English

Definition of Masonic adjective from the Oxford Advanced Learner's Dictionary

 

Masonic

 adjective
adjective
BrE BrE//ˈsɒnɪk//
 
; NAmE NAmE//ˈsɑːnɪk//
 
 
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connected with Freemasons CultureFreemasonryFreemasons, often called Masons, are members of a secret society for men, the Free and Accepted Masons, which is based on brotherly love, faith in the Supreme Being (= God) and good works.Freemasonry, or Masonry, developed in Britain from medieval guilds (= trade associations) of masons (= craftsmen) who travelled round the country. There was a guild for each craft. Its members were highly skilled master craftsmen and journeymen (= trained workers). Titles given to modern Masons reflect these origins. New members are admitted as apprentices and may go on to the higher rank of fellowcraft or journeyman, and finally master mason. Tools traditionally used by stonemasons (= craftsmen who worked with stone) are still used in the society's ceremonies.During the 17th century the guilds became popular with rich gentlemen who gradually took them over. They developed into secret societies whose religious beliefs and practices provoked the hostility of many, including the Roman Catholic Church. In 1717 the Grand Lodge was founded in London and became the most important branch of the society with authority over other branches or lodges. The Grand Lodge of Scotland was founded in 1736.Most Masons today belong to the professional and middle classes and are lawyers, civil servants, businessmen, etc., though members of the aristocracy and the royal family have also been Masons. In Britain, new members are only admitted at the invitation of existing Masons and have to go through a special initiation (= welcoming) ceremony in which they promise not to tell anyone else the secrets of the society. It is commonly believed that they also learn special signs and words, and the Masons' handshake, which they can use in public to identify themselves to other Masons. In the US some of the details of Masonic practices are different: for example, people who wish to become Masons must ask to join, because Masons are not allowed to invite others to become Masons.In Britain, because Masons keep their affairs secret, Freemasonry has often been viewed with suspicion. Many people believe that Masons in positions of power give other members of the society an unfair advantage. Masons themselves deny such practices and emphasize the social and charitable aspects of the movement. In the US there is a more tolerant attitude to Freemasonry. Perhaps the best known Freemasons in the US are a group called Shriners. Shriners are well known for their circuses which are held every year to raise money for charity work, including hospitals that the Shriners run.Many other social clubs in the US which call themselves fraternal organizations have titles and ceremonies that are based on those of the Masons.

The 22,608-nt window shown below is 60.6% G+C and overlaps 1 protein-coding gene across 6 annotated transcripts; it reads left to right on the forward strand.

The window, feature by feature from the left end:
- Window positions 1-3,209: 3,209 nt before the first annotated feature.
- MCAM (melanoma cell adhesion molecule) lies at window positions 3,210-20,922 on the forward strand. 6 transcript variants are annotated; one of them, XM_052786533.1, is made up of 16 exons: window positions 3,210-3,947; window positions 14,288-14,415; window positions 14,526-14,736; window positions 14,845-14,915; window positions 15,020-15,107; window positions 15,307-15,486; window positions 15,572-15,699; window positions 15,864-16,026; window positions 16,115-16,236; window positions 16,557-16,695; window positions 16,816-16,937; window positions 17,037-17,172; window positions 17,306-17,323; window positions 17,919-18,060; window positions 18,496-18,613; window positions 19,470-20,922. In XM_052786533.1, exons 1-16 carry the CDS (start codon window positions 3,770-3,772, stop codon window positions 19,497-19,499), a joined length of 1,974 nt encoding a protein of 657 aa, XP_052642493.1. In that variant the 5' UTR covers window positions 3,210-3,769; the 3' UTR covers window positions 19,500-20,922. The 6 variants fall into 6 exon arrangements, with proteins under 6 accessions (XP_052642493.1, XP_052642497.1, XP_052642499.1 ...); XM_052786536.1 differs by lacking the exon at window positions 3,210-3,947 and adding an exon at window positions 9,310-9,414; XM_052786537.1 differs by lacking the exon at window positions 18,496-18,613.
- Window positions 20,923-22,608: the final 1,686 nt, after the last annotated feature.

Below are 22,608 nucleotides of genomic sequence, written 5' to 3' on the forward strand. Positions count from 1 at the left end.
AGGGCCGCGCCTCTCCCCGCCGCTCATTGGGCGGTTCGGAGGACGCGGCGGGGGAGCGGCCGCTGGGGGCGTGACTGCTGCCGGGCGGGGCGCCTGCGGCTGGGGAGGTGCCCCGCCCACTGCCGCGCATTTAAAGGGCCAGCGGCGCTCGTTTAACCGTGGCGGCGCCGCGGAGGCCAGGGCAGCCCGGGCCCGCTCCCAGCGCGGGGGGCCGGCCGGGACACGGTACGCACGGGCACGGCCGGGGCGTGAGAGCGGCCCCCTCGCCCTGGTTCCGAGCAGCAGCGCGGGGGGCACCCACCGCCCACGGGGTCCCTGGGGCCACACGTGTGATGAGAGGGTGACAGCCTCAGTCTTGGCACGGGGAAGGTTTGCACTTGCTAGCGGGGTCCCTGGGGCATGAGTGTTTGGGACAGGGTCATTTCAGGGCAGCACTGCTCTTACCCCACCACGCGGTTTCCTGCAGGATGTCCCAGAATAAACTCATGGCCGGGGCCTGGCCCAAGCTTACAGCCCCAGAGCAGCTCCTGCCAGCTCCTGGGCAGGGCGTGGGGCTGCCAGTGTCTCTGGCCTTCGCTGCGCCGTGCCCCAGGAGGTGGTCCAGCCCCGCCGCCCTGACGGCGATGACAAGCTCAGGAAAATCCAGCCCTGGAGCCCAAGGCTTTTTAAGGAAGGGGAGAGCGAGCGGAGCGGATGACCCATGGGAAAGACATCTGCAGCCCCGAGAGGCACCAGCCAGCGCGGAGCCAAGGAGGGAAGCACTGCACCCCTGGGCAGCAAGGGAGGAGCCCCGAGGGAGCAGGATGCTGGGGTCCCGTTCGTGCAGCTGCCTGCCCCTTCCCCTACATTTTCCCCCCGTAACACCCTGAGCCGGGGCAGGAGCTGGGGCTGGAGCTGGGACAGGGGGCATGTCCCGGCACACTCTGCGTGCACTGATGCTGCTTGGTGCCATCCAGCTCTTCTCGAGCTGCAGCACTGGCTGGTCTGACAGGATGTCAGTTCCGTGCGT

See the Oxford Advanced American Dictionary entry: Masonic